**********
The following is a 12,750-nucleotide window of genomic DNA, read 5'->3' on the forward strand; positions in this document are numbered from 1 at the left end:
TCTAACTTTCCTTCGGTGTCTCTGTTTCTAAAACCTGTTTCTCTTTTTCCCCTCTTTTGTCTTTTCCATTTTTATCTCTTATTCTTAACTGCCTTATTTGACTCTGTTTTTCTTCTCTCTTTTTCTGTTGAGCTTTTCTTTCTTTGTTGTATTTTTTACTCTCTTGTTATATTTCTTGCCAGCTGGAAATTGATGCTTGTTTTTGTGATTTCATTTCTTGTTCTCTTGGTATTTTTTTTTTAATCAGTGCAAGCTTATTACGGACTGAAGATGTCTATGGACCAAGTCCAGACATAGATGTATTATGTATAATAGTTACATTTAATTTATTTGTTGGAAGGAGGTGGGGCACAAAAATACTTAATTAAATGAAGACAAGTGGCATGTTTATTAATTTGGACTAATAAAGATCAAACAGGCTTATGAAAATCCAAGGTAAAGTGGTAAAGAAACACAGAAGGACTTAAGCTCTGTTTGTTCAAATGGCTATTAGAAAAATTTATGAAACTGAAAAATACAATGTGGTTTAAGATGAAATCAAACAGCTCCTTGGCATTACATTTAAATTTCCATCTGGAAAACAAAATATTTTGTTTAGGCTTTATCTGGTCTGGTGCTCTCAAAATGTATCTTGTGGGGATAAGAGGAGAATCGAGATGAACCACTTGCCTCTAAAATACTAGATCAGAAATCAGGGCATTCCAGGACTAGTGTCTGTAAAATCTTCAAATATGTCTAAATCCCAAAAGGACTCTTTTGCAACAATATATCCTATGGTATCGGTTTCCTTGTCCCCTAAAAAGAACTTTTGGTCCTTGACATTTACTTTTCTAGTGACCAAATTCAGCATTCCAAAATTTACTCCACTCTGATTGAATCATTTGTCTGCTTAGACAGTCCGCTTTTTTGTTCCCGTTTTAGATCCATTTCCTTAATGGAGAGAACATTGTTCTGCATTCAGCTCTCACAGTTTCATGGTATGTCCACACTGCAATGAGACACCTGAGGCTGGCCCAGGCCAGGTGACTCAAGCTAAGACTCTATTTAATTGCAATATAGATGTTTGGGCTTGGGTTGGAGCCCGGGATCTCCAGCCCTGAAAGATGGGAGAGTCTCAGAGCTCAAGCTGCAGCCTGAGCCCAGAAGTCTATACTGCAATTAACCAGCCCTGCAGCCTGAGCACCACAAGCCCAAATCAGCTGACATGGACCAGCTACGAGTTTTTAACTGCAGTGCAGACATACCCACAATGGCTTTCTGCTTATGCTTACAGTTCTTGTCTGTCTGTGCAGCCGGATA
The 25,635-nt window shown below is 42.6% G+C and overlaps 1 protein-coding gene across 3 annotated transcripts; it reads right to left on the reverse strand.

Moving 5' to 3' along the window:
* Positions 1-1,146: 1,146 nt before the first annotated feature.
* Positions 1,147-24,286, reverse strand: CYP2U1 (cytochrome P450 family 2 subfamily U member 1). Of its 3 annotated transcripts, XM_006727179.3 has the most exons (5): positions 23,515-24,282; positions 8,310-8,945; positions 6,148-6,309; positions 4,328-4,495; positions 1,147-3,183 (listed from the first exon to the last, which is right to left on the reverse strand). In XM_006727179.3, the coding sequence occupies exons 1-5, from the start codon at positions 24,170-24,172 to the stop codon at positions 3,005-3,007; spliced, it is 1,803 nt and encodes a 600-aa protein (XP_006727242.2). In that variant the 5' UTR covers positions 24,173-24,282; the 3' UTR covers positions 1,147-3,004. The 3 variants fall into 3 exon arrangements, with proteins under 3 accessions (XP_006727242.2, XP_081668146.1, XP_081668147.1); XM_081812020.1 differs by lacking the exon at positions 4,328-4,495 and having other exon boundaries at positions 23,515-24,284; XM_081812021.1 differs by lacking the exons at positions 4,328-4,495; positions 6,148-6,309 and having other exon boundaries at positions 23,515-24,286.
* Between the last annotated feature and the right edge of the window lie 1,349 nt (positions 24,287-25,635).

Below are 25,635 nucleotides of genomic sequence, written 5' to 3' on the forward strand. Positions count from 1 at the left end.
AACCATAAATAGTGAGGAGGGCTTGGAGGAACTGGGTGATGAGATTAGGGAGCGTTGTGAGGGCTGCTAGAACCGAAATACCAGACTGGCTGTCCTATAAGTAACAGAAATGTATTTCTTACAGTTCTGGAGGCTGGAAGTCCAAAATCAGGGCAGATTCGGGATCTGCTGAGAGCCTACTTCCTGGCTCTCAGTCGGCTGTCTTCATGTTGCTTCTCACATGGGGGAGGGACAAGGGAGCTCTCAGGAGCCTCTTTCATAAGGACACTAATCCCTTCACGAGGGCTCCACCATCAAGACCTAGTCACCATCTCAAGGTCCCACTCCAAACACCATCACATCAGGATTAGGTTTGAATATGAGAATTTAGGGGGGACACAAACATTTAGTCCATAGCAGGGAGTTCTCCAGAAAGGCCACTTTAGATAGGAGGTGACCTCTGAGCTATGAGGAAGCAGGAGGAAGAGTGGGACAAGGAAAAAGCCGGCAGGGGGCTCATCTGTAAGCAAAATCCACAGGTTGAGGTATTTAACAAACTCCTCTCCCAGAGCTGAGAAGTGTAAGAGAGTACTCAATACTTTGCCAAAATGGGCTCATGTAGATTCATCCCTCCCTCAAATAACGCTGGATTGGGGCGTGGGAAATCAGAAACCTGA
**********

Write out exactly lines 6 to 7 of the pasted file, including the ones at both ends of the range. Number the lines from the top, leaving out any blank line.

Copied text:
* Positions 1,147-24,286, reverse strand: CYP2U1 (cytochrome P450 family 2 subfamily U member 1). Of its 3 annotated transcripts, XM_006727179.3 has the most exons (5): positions 23,515-24,282; positions 8,310-8,945; positions 6,148-6,309; positions 4,328-4,495; positions 1,147-3,183 (listed from the first exon to the last, which is right to left on the reverse strand). In XM_006727179.3, the coding sequence occupies exons 1-5, from the start codon at positions 24,170-24,172 to the stop codon at positions 3,005-3,007; spliced, it is 1,803 nt and encodes a 600-aa protein (XP_006727242.2). In that variant the 5' UTR covers positions 24,173-24,282; the 3' UTR covers positions 1,147-3,004. The 3 variants fall into 3 exon arrangements, with proteins under 3 accessions (XP_006727242.2, XP_081668146.1, XP_081668147.1); XM_081812020.1 differs by lacking the exon at positions 4,328-4,495 and having other exon boundaries at positions 23,515-24,284; XM_081812021.1 differs by lacking the exons at positions 4,328-4,495; positions 6,148-6,309 and having other exon boundaries at positions 23,515-24,286.
* Between the last annotated feature and the right edge of the window lie 1,349 nt (positions 24,287-25,635).